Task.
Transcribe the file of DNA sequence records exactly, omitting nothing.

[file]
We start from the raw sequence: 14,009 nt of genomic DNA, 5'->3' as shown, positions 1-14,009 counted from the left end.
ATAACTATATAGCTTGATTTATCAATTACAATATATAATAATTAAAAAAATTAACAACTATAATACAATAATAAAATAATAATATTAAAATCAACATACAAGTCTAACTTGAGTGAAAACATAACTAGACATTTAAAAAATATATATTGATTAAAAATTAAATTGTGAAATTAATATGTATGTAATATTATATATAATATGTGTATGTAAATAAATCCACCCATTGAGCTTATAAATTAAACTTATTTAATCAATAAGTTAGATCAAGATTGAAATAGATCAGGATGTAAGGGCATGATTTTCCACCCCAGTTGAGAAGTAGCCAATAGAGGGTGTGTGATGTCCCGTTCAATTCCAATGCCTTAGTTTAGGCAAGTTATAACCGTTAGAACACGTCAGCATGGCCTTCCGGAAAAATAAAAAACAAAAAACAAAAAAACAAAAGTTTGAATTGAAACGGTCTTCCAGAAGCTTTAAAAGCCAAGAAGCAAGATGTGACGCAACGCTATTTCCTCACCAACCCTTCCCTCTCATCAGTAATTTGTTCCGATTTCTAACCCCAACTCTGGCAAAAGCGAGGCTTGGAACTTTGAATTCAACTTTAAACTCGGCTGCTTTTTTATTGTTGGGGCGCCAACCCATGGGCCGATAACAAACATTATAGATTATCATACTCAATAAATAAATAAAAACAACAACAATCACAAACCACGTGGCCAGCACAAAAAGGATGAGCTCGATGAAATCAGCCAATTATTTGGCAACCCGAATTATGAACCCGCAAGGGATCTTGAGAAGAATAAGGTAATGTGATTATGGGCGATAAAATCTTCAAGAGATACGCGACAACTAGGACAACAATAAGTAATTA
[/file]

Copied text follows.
We start from the raw sequence: 14,009 nt of genomic DNA, 5'->3' as shown, positions 1-14,009 counted from the left end.
ATAACTATATAGCTTGATTTATCAATTACAATATATAATAATTAAAAAAATTAACAACTATAATACAATAATAAAATAATAATATTAAAATCAACATACAAGTCTAACTTGAGTGAAAACATAACTAGACATTTAAAAAATATATATTGATTAAAAATTAAATTGTGAAATTAATATGTATGTAATATTATATATAATATGTGTATGTAAATAAATCCACCCATTGAGCTTATAAATTAAACTTATTTAATCAATAAGTTAGATCAAGATTGAAATAGATCAGGATGTAAGGGCATGATTTTCCACCCCAGTTGAGAAGTAGCCAATAGAGGGTGTGTGATGTCCCGTTCAATTCCAATGCCTTAGTTTAGGCAAGTTATAACCGTTAGAACACGTCAGCATGGCCTTCCGGAAAAATAAAAAACAAAAAACAAAAAAACAAAAGTTTGAATTGAAACGGTCTTCCAGAAGCTTTAAAAGCCAAGAAGCAAGATGTGACGCAACGCTATTTCCTCACCAACCCTTCCCTCTCATCAGTAATTTGTTCCGATTTCTAACCCCAACTCTGGCAAAAGCGAGGCTTGGAACTTTGAATTCAACTTTAAACTCGGCTGCTTTTTTATTGTTGGGGCGCCAACCCATGGGCCGATAACAAACATTATAGATTATCATACTCAATAAATAAATAAAAACAACAACAATCACAAACCACGTGGCCAGCACAAAAAGGATGAGCTCGATGAAATCAGCCAATTATTTGGCAACCCGAATTATGAACCCGCAAGGGATCTTGAGAAGAATAAGGTAATGTGATTATGGGCGATAAAATCTTCAAGAGATACGCGACAACTAGGACAACAATAAGTAATTA